I also re-drafted the collar piece to make it a little smaller, which I think looks more modern. I really like it.

Monday, July 27, 2015

Project 46: Japanese Print Aloha Shirt

Remember the post about Doug's splendid aloha shirt that I made with fabric we bought while on Maui? Well, I bought some fabric for myself that day also, and now just three years later I've gotten around to making my shirt!

It's a beautiful medium weight 100% cotton poplin and the manufacturer's website describes the print as: "A metallic gold lined dreamscape of patterned fans, Japanese yew, Iris and crane silhouettes flow diagonally over a solid ground." I loved it instantly.

I used the same pattern as my Old Glory shirt, but corrected a pattern drafting error in the original; the stand collar was about a half an inch too big for the neck.

The pattern matching went pretty well, though I did wind up abandoning a completed set of right and left side fronts because I realized I had matched the pattern at the facing fold line instead of the center front. Luckily, I usually buy more fabric than I need because I make these kinds of mistakes.

There is one chuckle-worthy mistake in the whole garment and the first person to figure it out and leave it in a comment gets a big gold star.

I kind of like the big, retro collar.

Nailed the box pleat.
Can you see the pocket?
Enjoy the view as I stroll away.

Friday, July 3, 2015

Project 45: Old Glory Shirt

We have some friends here in Vancouver, who each independently found Doug and I for help working on their Scottish Gaelic. They are both musicians; Robyn is a professional music teacher and singer and Daibhidh is an ardent practitioner of rap and is becoming a fabulous singer also. We introduced them to each other and a natural alliance emerged. They formed a band called Can Cala and are working on their first recording project as I write this.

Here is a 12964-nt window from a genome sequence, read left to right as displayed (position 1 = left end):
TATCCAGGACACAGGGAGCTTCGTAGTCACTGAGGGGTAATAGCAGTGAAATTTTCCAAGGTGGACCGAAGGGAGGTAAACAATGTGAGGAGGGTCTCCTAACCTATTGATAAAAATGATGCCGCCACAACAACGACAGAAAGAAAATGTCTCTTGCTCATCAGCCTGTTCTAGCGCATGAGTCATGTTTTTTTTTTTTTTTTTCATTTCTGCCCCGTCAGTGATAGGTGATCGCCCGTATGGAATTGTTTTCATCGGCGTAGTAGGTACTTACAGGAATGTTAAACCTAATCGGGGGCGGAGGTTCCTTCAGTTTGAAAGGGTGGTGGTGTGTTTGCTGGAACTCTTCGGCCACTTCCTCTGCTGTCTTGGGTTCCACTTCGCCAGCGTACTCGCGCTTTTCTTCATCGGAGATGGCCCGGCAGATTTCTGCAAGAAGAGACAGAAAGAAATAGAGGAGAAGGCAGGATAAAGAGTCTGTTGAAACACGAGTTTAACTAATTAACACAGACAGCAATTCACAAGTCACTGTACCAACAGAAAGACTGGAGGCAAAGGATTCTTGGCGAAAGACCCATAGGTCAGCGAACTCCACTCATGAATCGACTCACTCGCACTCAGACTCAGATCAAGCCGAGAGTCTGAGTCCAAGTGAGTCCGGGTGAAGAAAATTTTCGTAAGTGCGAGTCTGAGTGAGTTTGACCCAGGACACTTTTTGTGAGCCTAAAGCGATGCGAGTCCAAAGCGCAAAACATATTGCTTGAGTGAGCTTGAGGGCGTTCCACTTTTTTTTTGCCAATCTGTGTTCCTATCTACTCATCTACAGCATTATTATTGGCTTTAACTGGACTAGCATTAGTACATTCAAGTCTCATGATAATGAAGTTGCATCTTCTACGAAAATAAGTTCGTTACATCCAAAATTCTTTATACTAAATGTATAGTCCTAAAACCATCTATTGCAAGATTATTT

Earlier this year, they asked me if I would be interested in opening a gig for them at Skinny Fat Jack's and I accepted enthusiastically. The best date that was available, however, was Saturday, July 4th. What a delicious bit of irony, I thought to myself. Go to Canada to sing Scottish Gaelic songs on U.S. Independence Day. How to make it even better? Transform into Taigh Sheumais Fashions and get sewing!

Box pleat preserves stripe pattern
Initially I thought I would make myself a casual shirt out of some fabric with a US flag design on it, so when I got an e-mail from Pacific Fabrics announcing a sale on patriotic themed fabrics, I headed right in. What I found on the rack, though, inspired a new design. There were two different prints by the same textile artist. One was white stars on a blue field, and the other was red and white stripes. What was really appealing about it to me, though, was that they weren't exact matches to the flag. The red and white stripes were mottled, and the white was really more of a parchment color which also invokes the thought of the founding documents to me. The blue field behind the stars is also mottled and the stars themselves are askew rather than on a grid.

Facing enclosed by yoke shoulder seam
I got out my McCalls M4399 to use as a base and started drafting the pattern pieces. Stand collar, yoke with center box pleat, and short sleeves. Fronts back and yoke out of the stripes, collar, sleeves and pocket out of the stars. Two new tricks in construction; first, when constructing the collar, I left the two ends of the collar stand unfinished until I had fit it to the neck opening to be sure the end of the band would match perfectly. Second, I folded the front facing into place and basted at the neck so that when I attached front pieces to the yoke on the back, the raw edges of the facing were enclosed in the yoke shoulder seam. So much tidier than hand stitching them in place later!

Now I just need to get a Canadian flag lapel pin so I don't get killed on stage tomorrow night.

Sunday, June 7, 2015

Another Chance to Say Thanks

The Quick Shuttle, which we have been using for the last fourteen years to get Doug back and forth between Vancouver and Seattle has temporarily changed their pickup location from the Best Western by the Seattle Center to the Washington State Convention Center on Pike street. No one, unfortunately, told me that when I made his reservation to get back home tonight, so thirty minutes after his bus was supposed to depart, I started to worry.